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THIS IS TRENT. SEE TRENT RUN
PABLO S. TORRE
January 19, 2012
Trent Richardson THE HUMAN HIGHLIGHT REEL BRUSHES AWAY OBSTACLES ON THE FIELD AND OFF
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January 19, 2012

This Is Trent. See Trent Run

Trent Richardson THE HUMAN HIGHLIGHT REEL BRUSHES AWAY OBSTACLES ON THE FIELD AND OFF

ANYONE WHO HAS WATCHED TRENT RICHARDSON run has a favorite moment. LSU coach Les Miles, who'd tried to recruit Richardson out of Escambia High in Pensacola, Fla., cites a highlight of recent vintage—the Alabama tailback's 76-yard touchdown against Ole Miss on Oct. 15. It was Richardson's fourth score of the day, and it involved, in order: a broken tackle in the backfield; two more broken tackles at the line of scrimmage; an all-out sprint through traffic that suddenly veered right, over the O in the cursive OLE MISS at midfield; and, finally, an inhumane step-back 15 yards from the end zone that caused Rebels defensive back Senquez Golson's knees to buckle so sharply he appeared to genuflect. "That," Miles said of Richardson's juke, "would have thrown my hip out of its joint."

Miles has also seen the 5' 11", 224-pound Richardson inflict some indignity upon LSU itself, notably in a Nov. 5 collision with the Tigers' Tyrann Mathieu, the nation's top defensive player and a cornerback famed for big hits. Mathieu not only surrendered a first down to Richardson—who piled up 169 total yards in the game—but was also knocked backward 10 feet, limbs flailing, until he landed like a trout atop a boat deck.

Press Richardson for his own choice moment, though, and he points to a run from his days as a backup to eventual NFL draft first-rounder Mark Ingram. On Sept. 26, 2009, against Arkansas, Richardson, then a freshman, had no fewer than five Razorbacks defenders lay hands on him before bolting 50 yards for a TD. No jukes, no spins. Just straight locomotion. "But I didn't do anything special," Richardson notes, attempting to credit Alabama's offensive line. And then there is a pause, as if the 2011 Doak Walker Award winner has suddenly remembered what is now evident on YouTube. "Well," Richardson allows, "I probably broke a few tackles."

Indeed. During the 2011 regular season there may have been players with more rushing touchdowns (Richardson's 20 ranked fifth in the country) and rushing yards (his 1,583 was good for sixth), but the sheer variety of jaw-dropping highlights elevates the CV of a runner who is not only better than his Heisman-winning predecessor but also more entertaining. Richardson is a battering ram who pirouettes, a jackrabbit who can bench-press more than 475 pounds and shrug off the toughest defenders in the SEC. "Bruising back would be an insult to what he is," Alabama coach Nick Saban said this year. "Though he does that pretty well too."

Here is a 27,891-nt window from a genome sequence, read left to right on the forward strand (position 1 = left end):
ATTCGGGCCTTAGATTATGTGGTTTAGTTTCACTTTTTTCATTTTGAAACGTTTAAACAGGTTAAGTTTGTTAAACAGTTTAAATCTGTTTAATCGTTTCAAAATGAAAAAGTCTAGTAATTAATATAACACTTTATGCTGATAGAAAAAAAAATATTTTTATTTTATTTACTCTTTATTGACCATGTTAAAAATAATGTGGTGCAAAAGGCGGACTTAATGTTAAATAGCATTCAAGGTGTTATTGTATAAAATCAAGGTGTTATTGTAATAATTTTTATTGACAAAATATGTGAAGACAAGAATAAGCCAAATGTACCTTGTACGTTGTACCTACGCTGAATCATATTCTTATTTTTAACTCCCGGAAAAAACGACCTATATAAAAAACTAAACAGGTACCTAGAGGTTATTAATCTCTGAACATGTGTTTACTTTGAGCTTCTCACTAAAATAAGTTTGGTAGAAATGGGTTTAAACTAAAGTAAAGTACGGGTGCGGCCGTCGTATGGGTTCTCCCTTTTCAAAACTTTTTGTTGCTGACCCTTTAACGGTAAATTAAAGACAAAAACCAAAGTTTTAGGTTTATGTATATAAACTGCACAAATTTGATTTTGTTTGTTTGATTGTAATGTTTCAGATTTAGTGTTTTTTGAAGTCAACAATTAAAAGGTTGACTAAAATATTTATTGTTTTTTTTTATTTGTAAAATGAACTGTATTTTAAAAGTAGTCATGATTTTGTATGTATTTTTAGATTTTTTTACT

LONG BEFORE RICHARDSON BEGAN BRUISING IN COLLEGE, he had his mettle tested. In 2005 he arrived at Escambia and became the first freshman to start in the backfield since the school's most famous alum, Emmitt Smith, more than two decades earlier. Three games into his high school career Richardson tore ligaments in his left ankle, forcing surgery and ending his season. He was back for '06, but in the third game he again tore ligaments, this time in his right ankle. Doctors looked at the scared sophomore, who was on crutches, and told him he might never play football again.

Around that time an even bigger bombshell dropped, courtesy of his then girlfriend: He was going to be a father. Richardson was 17 when his daughter was born. "It all really humbled me," he recalls, his voice low. "I could have easily just given up. But I'm glad it worked out like it did. I probably wouldn't have worked as hard as I do now."

He plunged into the weight room, determined to build a physique able to weather high-level Panhandle football. Once subject to dressing-downs by Escambia coach Jimmy Nichols for a lack of discipline, the tailback became the team's hardest, most responsible worker: always practicing in the summer and always checking the team's sign-in book to see who was on hand and who needed an extra phone call for motivation.

Trent and his older brother Terrell—who went on to play defensive end at Louisiana-Lafayette from 2007 through '10—would run sprints up the dunes by the train tracks near their humble Pensacola home. Turn one way and you'd see the shimmering waters of the bay; turn another and you'd see the brothers pounding the sand into even finer dust. When the boxcars rattled past, a teammate once joked, it looked like Trent was "fixing to race the train."

If the results on the gridiron are any indication, such a race might have gotten interesting. In a game at the start of his junior year Richardson broke loose for 407 rushing yards and four touchdowns. Almost overnight he went from being an overlooked player on the injury list to being courted by what seemed like every major-college coach in the country. Richardson would finish the season with 1,490 rushing yards and 15 TDs in seven games and was named second team all-state.

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